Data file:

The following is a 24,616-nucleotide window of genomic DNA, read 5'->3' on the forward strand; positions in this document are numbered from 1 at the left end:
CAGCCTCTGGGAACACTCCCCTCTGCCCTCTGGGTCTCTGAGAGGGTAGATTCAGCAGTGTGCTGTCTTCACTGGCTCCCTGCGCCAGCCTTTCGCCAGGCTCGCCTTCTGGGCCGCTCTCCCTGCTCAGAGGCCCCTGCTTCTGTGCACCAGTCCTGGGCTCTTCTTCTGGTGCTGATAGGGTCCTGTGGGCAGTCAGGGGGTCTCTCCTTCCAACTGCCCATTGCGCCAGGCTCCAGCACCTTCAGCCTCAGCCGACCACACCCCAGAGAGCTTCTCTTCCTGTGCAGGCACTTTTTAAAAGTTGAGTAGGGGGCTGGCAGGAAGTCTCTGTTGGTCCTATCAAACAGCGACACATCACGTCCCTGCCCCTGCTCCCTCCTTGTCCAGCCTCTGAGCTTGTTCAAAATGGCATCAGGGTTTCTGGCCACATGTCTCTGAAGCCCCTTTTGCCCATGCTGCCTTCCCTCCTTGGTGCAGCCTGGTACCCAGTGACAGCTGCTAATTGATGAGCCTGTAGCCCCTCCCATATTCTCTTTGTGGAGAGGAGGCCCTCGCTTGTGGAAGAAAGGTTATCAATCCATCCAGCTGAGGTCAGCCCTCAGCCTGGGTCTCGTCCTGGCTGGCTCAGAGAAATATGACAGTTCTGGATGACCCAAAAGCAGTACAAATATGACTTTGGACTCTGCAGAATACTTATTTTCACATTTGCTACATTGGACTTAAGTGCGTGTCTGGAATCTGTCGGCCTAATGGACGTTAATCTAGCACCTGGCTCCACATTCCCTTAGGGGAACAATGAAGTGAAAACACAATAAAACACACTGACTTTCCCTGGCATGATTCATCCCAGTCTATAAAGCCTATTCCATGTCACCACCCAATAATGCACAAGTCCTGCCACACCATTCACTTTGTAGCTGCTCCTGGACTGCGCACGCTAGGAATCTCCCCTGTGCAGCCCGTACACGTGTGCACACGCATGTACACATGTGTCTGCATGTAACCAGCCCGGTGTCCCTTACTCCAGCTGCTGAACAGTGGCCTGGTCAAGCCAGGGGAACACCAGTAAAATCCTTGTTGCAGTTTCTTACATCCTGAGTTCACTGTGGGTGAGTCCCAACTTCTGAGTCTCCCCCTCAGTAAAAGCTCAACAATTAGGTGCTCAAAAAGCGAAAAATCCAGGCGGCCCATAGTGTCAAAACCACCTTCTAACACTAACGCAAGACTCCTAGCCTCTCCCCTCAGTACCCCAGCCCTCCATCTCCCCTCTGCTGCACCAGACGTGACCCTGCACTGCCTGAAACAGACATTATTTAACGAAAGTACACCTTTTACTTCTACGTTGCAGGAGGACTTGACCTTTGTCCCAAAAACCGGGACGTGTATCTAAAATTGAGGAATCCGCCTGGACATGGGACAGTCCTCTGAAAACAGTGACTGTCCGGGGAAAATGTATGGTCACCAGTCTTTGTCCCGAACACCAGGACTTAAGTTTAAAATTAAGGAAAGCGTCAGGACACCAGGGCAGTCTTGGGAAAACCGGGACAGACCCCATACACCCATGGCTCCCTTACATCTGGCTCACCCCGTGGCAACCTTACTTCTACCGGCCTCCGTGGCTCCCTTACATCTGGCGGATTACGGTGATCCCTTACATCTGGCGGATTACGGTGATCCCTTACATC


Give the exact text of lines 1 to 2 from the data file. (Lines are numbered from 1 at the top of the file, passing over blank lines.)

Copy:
The following is a 24,616-nucleotide window of genomic DNA, read 5'->3' on the forward strand; positions in this document are numbered from 1 at the left end:
CAGCCTCTGGGAACACTCCCCTCTGCCCTCTGGGTCTCTGAGAGGGTAGATTCAGCAGTGTGCTGTCTTCACTGGCTCCCTGCGCCAGCCTTTCGCCAGGCTCGCCTTCTGGGCCGCTCTCCCTGCTCAGAGGCCCCTGCTTCTGTGCACCAGTCCTGGGCTCTTCTTCTGGTGCTGATAGGGTCCTGTGGGCAGTCAGGGGGTCTCTCCTTCCAACTGCCCATTGCGCCAGGCTCCAGCACCTTCAGCCTCAGCCGACCACACCCCAGAGAGCTTCTCTTCCTGTGCAGGCACTTTTTAAAAGTTGAGTAGGGGGCTGGCAGGAAGTCTCTGTTGGTCCTATCAAACAGCGACACATCACGTCCCTGCCCCTGCTCCCTCCTTGTCCAGCCTCTGAGCTTGTTCAAAATGGCATCAGGGTTTCTGGCCACATGTCTCTGAAGCCCCTTTTGCCCATGCTGCCTTCCCTCCTTGGTGCAGCCTGGTACCCAGTGACAGCTGCTAATTGATGAGCCTGTAGCCCCTCCCATATTCTCTTTGTGGAGAGGAGGCCCTCGCTTGTGGAAGAAAGGTTATCAATCCATCCAGCTGAGGTCAGCCCTCAGCCTGGGTCTCGTCCTGGCTGGCTCAGAGAAATATGACAGTTCTGGATGACCCAAAAGCAGTACAAATATGACTTTGGACTCTGCAGAATACTTATTTTCACATTTGCTACATTGGACTTAAGTGCGTGTCTGGAATCTGTCGGCCTAATGGACGTTAATCTAGCACCTGGCTCCACATTCCCTTAGGGGAACAATGAAGTGAAAACACAATAAAACACACTGACTTTCCCTGGCATGATTCATCCCAGTCTATAAAGCCTATTCCATGTCACCACCCAATAATGCACAAGTCCTGCCACACCATTCACTTTGTAGCTGCTCCTGGACTGCGCACGCTAGGAATCTCCCCTGTGCAGCCCGTACACGTGTGCACACGCATGTACACATGTGTCTGCATGTAACCAGCCCGGTGTCCCTTACTCCAGCTGCTGAACAGTGGCCTGGTCAAGCCAGGGGAACACCAGTAAAATCCTTGTTGCAGTTTCTTACATCCTGAGTTCACTGTGGGTGAGTCCCAACTTCTGAGTCTCCCCCTCAGTAAAAGCTCAACAATTAGGTGCTCAAAAAGCGAAAAATCCAGGCGGCCCATAGTGTCAAAACCACCTTCTAACACTAACGCAAGACTCCTAGCCTCTCCCCTCAGTACCCCAGCCCTCCATCTCCCCTCTGCTGCACCAGACGTGACCCTGCACTGCCTGAAACAGACATTATTTAACGAAAGTACACCTTTTACTTCTACGTTGCAGGAGGACTTGACCTTTGTCCCAAAAACCGGGACGTGTATCTAAAATTGAGGAATCCGCCTGGACATGGGACAGTCCTCTGAAAACAGTGACTGTCCGGGGAAAATGTATGGTCACCAGTCTTTGTCCCGAACACCAGGACTTAAGTTTAAAATTAAGGAAAGCGTCAGGACACCAGGGCAGTCTTGGGAAAACCGGGACAGACCCCATACACCCATGGCTCCCTTACATCTGGCTCACCCCGTGGCAACCTTACTTCTACCGGCCTCCGTGGCTCCCTTACATCTGGCGGATTACGGTGATCCCTTACATCTGGCGGATTACGGTGATCCCTTACATC